And Like AI, I have little patience for the superscalar speculative pipelines (being as I am an Engineer that specialises in both coding and Digital construction), find that it is a unnecessary work around to the said above solution. The pipelines are only as good as the designer designed them to be and, can be a bonus for video and audio (as they just contunually move through the same instructions over and over again, the only difference is the interpretation of the data. When Pipelines do fail by interuption or fault, they fail dramatically and actually reduce the benefit of the pipelining, which in games is most of the time (except for proceedural calls and rendering of video or sound etc). Out of Order execution is a bust for Pipelining and a waste of Transistors that couls be better used for optimising registers.
 

ginthegit

Distinguished
BANNED
Nov 15, 2012
201
31
18,610
0
"Yes and no. Everything above the kernel level space is likely abstracted enough that you can compile it for a different target and be fine. It's everything at the kernel level that can't simply be compiled for another target as-is. Especially if it's poking at quirks of the ISA or in some cases, system requirements. For example, you can't load a bog standard amd64 build of Linux onto a PS4 despite the PS4 having an x64 processor. Why? Because the amd64 build of Linux still adheres to the IBM PC standard and expects things that the PS4 doesn't have because the PS4 wasn't designed to be IBM PC compliant."

Have you ever messed with the Kernel, it works as a sorting layer that is like indexing for an OS. For code outside an OS, which the actual execution code in assembly is, it is irrelevant. The Kernal is considered a high level code or mid level code that the software and hardware use to allow the OS to both monitor and keep track of the progress and timing of operations. The Old DOS games, like "syndicate wars" had no need for Kernels, and only because of the malpractice of Bill Gates, that he was litigated for, made an OS a prerogative to run most games (as its Kernel routed graphics calls through a HAL controlled by the Kernel.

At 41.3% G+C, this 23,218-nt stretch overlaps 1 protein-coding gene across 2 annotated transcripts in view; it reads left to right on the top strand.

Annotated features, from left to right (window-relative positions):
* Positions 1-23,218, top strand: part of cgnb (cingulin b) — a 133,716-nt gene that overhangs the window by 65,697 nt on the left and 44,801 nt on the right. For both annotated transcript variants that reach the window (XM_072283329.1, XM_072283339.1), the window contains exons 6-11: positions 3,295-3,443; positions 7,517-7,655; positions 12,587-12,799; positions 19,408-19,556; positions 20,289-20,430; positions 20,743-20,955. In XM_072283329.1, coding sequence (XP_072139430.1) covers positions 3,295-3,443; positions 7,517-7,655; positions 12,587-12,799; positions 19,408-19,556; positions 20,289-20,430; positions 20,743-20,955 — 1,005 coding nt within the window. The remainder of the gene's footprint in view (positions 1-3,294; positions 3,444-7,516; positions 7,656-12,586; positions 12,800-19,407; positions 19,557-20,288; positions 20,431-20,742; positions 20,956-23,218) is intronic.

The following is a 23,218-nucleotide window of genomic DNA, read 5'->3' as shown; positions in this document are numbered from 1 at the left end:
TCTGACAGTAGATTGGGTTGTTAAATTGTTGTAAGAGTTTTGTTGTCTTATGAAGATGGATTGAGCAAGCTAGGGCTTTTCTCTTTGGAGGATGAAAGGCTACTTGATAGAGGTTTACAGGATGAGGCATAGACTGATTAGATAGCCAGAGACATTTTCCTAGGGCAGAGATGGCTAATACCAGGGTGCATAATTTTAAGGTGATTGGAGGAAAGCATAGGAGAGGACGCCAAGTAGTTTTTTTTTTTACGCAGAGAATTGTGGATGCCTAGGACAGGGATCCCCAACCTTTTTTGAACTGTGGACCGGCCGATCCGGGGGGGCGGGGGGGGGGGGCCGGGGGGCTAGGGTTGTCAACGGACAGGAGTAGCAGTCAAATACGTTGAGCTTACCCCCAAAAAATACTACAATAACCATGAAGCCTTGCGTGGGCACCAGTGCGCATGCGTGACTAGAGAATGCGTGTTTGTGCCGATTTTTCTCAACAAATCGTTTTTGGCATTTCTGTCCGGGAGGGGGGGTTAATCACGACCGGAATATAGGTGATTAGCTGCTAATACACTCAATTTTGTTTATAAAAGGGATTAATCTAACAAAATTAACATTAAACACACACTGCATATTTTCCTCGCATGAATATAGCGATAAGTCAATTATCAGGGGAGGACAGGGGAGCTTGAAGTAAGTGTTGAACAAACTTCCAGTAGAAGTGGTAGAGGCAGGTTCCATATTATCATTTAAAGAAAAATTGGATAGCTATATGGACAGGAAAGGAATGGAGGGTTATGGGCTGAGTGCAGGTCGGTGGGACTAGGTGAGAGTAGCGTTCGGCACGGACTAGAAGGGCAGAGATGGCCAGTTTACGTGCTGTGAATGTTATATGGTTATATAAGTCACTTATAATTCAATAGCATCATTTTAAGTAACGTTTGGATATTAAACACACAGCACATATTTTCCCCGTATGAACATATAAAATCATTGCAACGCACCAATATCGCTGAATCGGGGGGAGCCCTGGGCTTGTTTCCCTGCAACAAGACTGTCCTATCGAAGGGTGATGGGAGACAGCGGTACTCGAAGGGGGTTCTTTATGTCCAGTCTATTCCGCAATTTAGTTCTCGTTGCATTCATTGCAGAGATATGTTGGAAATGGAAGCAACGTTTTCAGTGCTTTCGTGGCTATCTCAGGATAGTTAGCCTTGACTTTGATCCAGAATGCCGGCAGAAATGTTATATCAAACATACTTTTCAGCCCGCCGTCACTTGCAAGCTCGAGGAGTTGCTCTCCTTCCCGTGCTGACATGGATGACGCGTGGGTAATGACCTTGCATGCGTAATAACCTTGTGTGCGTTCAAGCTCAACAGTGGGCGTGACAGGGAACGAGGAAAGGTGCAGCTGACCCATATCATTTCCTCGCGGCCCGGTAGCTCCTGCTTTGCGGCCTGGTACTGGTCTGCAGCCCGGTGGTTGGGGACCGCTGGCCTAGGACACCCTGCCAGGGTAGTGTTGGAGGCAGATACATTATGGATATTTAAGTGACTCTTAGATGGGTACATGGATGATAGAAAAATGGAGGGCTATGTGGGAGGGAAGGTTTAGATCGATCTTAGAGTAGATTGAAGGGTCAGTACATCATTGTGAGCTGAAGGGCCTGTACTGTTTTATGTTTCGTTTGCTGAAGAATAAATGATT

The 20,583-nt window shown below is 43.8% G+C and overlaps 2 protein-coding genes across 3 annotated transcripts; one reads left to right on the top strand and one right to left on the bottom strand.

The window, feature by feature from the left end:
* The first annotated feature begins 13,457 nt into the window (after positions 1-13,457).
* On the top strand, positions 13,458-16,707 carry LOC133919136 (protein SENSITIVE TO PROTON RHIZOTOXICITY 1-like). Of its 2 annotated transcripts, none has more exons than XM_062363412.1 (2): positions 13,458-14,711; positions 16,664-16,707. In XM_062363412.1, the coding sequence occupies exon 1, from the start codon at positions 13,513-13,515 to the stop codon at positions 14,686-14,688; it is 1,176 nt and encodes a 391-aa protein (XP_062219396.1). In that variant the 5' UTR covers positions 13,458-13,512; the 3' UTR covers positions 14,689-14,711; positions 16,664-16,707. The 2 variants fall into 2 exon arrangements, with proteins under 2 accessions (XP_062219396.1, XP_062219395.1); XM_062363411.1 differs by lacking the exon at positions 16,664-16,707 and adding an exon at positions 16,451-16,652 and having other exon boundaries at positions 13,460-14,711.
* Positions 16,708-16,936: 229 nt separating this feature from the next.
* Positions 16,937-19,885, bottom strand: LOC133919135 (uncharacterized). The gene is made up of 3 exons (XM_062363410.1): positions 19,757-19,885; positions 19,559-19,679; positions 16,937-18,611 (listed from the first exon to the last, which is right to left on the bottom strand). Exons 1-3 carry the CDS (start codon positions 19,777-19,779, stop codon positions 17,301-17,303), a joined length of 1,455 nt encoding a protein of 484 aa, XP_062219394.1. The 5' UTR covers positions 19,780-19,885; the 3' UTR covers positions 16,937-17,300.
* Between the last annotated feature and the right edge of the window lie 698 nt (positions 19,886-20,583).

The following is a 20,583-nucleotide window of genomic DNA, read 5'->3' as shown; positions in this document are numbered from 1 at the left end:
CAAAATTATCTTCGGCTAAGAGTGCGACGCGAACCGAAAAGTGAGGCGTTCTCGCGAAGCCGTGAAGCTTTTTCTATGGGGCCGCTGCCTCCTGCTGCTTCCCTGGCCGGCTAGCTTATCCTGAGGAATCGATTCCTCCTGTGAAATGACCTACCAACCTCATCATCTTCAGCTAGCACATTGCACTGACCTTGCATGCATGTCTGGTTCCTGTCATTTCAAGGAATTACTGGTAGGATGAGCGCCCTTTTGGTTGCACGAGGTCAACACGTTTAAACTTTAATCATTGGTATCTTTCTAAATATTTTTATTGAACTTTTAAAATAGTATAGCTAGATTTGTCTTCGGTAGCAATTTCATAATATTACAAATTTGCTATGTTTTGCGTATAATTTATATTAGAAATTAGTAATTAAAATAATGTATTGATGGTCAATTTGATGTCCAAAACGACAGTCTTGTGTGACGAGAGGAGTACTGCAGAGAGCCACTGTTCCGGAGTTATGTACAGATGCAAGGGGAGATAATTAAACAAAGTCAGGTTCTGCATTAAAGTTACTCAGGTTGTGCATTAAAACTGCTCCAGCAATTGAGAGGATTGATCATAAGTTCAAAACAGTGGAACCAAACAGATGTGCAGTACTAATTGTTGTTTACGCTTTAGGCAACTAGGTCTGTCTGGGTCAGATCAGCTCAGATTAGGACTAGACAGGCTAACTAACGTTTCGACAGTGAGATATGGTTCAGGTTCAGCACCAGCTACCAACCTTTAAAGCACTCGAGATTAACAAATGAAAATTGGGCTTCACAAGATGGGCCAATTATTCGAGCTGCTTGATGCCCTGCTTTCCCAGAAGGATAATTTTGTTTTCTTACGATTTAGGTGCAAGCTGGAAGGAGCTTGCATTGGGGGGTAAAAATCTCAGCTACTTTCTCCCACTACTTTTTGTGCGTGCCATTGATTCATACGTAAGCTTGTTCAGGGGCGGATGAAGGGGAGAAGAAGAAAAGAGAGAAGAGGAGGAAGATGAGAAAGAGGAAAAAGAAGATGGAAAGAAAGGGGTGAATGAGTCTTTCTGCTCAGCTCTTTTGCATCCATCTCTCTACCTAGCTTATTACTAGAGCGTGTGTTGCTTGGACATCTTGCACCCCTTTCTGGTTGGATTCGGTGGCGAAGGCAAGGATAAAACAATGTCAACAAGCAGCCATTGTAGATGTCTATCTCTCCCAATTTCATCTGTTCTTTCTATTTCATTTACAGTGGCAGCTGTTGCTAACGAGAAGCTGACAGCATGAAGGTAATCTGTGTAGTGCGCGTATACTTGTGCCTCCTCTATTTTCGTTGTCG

Note, that until Windows Vista, previous versions of Windows could use the Kernel or have direct access to system resources (so you could effectively manually control the addressing of your hardware without Kernel interuption, and the Kernel would not interupt it, as your interuptions would have access directly to the IRQ's in the hardware. Then Bill decided that the Kernel would protect direct access to the resources and force everything to go through the Kernel (for Security apparently), even though now, because of this, anyone that hacks your Kernel can track every thing you do on windows at all levels.

Surprisingly Linux took that same approach, but as a superuser you can bypass its total control. And from time to time, updates can change your Kernel to a completely different format, to prevent hackers from learning and attacking the Kernel that is oh so much easier in Windows.

To prove my point, Look at the old game Syndicate Wars form 30 Years past. It had its own Renderer (made by Software programmers that understood hardware), it had complex 3D graphics with a twistable screen, wasn't limited to 32bit or 64bit memory addressing, but what the Programmers could decide based on Hardware detected, and had all of its own Kernel level driven control layer that worked seemless without all the problems that we face in modern games. People were inventive back then, and they proved that you didn't need generalised APIs or Kernels if you knew how to do it yourself. Now lazy engineers and coders have ruined innovation, and in Intel's case that shows with its failure to get 10nm running in a cost effective way.

So if you only thinking of the CPU having access to the accumulator as the control register, you are limiting the way in which the coding can be optimised. This also leads to this 'In order' and 'Out of Order' only, execution argument. My proposal would be to make more registers and have parallel loading registers that directly deal with the Conditional statements, dealing with the argument and both resolution at the same time (providing they are not nested), reducing countless MOV calls, and rather than handing off these conditional calls to the Cache, could have direct register access open to them.